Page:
Forbes magazine carried an interesting feature this week on the 43-year-old Internet entrepreneur behind some of the social networking scene's most successful applications – Mark Pincus, a man who has made a fortune from giving net workers something to do.
Pincus, who named his games provider company Zynga after a pet bulldog, explained the fundamental base for his success with sites like the 300 million member Facebook, telling Forbes: “You have this cocktail party – you've brought everyone together. But there's nothing to do.” His answer? Games played with friends to fill users' time.
In early 2007 Pincus learned Facebook would soon open its site to software developers such as game makers. He and a small team quickly got to work on a Facebook card game that would eventually become Texas Hold'Em Poker.
It was the first Facebook poker game that people could play with their online friends; gamblers could even see their friends' pictures as they played hands. Players spend real money to buy chips–it costs $5 for $75 000 in chips and $50 for $5 million worth – but they can never cash out.
Zynga also gave players another way to stay in the game: Instead of using a credit card to buy chips, gamblers could accept some sort of offer from a marketer. They might install an application on their computer from TripAdvisor, or sign up for Netflix, for example. Zynga gets paid an undisclosed bounty every time one of its customers accepts an offer. Such offers are now a big chunk of Zynga's business, though Pincus says that sales of cyber goods make up the biggest portion of its revenue.
Following the runaway success of Texas Hold'Em Zynga developed other games which could be monetized by selling the users enhancement features to the base game, which Pinkus dubs “golden mechanics.”
In ‘FarmVille' players run a farm, checking on their crops periodically as they grow and then returning for the harvest. That means more opportunities to spend real money in the game, purchasing things like distinctive barns, virtual sheep or scarecrows.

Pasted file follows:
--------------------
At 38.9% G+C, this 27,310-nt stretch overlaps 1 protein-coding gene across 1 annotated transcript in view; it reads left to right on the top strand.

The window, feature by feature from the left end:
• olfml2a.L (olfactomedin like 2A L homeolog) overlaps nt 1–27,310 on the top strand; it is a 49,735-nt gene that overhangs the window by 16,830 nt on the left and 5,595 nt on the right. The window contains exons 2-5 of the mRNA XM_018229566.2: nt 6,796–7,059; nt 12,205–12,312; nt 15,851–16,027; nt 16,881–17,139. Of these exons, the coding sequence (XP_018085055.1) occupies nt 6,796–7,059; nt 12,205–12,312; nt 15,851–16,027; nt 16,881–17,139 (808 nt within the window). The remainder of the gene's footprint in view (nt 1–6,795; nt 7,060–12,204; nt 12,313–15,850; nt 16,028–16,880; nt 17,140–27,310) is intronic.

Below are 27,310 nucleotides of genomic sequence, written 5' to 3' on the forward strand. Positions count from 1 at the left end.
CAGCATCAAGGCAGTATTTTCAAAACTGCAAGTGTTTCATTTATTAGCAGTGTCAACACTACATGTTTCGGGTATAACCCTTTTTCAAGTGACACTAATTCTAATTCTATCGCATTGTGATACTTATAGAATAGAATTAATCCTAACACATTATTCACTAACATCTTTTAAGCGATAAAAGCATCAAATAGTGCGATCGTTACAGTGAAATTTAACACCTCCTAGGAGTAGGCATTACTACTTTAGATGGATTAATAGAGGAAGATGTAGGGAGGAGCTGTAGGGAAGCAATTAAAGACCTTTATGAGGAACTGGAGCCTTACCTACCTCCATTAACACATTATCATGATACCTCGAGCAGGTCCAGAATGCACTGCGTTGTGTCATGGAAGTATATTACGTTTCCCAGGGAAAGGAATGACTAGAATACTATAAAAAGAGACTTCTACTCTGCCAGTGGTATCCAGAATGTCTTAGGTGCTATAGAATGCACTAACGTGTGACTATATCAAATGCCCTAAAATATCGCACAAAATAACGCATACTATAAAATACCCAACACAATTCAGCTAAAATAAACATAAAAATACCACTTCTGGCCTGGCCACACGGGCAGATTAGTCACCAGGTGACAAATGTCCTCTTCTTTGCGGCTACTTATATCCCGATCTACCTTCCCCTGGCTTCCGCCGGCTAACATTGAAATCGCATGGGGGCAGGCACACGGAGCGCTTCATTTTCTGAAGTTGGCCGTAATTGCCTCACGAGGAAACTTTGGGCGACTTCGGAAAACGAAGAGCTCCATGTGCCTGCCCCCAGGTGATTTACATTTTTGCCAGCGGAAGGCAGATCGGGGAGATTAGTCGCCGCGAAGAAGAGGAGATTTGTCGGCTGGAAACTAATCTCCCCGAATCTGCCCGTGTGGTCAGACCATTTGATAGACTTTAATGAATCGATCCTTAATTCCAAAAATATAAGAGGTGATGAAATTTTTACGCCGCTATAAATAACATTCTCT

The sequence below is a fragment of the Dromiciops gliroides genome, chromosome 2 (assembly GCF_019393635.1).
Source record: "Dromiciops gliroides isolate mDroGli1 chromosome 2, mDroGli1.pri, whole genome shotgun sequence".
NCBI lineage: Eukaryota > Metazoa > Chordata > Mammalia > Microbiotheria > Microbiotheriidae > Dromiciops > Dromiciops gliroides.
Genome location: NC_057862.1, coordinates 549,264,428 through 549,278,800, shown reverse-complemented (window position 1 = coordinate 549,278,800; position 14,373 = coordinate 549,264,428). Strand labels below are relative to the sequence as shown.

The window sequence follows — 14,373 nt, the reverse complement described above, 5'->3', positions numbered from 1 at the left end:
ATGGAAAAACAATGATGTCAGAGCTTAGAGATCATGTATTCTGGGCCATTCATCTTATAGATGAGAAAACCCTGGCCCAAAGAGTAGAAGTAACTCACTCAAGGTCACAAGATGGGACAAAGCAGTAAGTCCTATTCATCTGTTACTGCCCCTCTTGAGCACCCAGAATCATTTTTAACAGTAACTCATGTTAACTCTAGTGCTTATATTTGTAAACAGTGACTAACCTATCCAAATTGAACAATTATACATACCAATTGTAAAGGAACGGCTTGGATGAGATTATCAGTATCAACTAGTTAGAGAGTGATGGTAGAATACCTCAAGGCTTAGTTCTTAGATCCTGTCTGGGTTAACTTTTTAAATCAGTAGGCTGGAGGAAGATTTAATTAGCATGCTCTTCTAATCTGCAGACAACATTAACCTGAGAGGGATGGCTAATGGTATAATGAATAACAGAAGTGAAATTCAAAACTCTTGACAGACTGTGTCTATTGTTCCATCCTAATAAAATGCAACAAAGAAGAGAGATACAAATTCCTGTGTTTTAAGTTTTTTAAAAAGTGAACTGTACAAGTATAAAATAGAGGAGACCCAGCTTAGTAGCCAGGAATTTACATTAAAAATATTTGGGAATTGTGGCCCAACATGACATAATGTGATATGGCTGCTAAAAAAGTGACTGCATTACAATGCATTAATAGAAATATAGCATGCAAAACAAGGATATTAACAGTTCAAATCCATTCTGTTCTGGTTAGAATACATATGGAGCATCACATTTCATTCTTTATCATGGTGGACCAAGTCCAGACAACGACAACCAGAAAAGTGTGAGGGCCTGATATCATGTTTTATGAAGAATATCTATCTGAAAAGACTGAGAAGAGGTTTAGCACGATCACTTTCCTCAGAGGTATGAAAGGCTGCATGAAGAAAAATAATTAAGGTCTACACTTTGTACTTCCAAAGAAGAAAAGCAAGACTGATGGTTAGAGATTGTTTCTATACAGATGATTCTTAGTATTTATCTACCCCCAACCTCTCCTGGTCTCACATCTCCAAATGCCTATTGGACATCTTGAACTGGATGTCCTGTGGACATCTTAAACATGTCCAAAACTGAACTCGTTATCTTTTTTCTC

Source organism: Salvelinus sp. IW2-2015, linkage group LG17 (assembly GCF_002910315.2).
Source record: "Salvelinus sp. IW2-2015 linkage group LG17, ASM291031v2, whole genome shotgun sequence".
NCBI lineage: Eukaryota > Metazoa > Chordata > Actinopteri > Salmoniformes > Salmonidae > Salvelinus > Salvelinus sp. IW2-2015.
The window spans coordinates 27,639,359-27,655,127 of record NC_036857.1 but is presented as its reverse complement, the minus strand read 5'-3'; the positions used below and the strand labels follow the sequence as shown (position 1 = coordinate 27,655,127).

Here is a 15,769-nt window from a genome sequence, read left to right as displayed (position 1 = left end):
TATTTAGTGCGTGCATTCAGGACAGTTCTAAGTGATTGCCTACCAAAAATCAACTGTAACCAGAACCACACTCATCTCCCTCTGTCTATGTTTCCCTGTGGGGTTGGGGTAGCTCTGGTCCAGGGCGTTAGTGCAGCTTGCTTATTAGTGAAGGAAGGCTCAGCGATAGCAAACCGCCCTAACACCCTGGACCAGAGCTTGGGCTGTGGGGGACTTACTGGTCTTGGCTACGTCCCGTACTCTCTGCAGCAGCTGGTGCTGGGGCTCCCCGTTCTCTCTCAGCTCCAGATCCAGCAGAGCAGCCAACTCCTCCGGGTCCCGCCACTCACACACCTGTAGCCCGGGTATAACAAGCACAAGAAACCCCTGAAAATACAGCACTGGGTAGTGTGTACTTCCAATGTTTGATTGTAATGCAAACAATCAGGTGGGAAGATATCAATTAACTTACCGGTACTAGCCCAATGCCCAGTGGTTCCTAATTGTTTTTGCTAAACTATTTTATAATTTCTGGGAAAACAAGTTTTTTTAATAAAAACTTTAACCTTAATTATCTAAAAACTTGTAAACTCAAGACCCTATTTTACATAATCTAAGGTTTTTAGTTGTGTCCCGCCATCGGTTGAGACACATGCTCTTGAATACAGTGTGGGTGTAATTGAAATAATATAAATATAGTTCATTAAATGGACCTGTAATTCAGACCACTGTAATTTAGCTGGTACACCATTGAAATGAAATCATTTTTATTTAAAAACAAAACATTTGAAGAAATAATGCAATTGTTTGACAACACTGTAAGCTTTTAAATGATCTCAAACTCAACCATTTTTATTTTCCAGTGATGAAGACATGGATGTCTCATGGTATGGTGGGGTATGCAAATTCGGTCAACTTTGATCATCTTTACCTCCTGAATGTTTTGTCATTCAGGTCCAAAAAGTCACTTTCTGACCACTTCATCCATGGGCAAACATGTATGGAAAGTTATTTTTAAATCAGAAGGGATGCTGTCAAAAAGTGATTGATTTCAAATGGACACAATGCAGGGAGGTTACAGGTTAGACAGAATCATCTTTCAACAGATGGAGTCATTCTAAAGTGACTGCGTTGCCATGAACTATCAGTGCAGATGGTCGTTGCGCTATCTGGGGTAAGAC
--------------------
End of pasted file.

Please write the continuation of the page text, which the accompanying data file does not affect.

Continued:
In ‘Café World', aspiring restaurateurs run their own virtual eateries, with plenty of kitchen pressure as plates of food have to reach diners before the contents spoil. Users like ‘Mafia Wars', too – it provides a fantasy outlet for buying guns and ordering hits on enemies.
In picking new gaming applications Pincus always insists on having the last word despite a staff of several hundred. He recently killed a sword fighting game despite $2 million already spent on development costs.
Zynga's size and its breadth of games also creates a classic network effect, helping it to better market new titles. Novice users of Café World might see a teaser for Mafia Wars when they first log in, inviting them to try the mob game. Zynga also ploughs profits back into advertising on Facebook. Zynga gamers often broadcast their exploits to their Facebook friends; friends might receive a notice when someone starts playing FarmVille or moves to a new level on Mafia Wars.
Zynga should rack up revenues this year of at least $100 million, says Pincus, though he won't disclose how much. The San Francisco company, founded in 2007, employs 530 people, including contractors.
The company's social games have by far the largest number of active users according to independent surveys, ahead of competitors like Playfish and SlashKey. It has raised $39 million from investors such as Kleiner Perkins Caufield & Byers, Union Square Ventures and Foundry Group and could be a candidate to go public next year.
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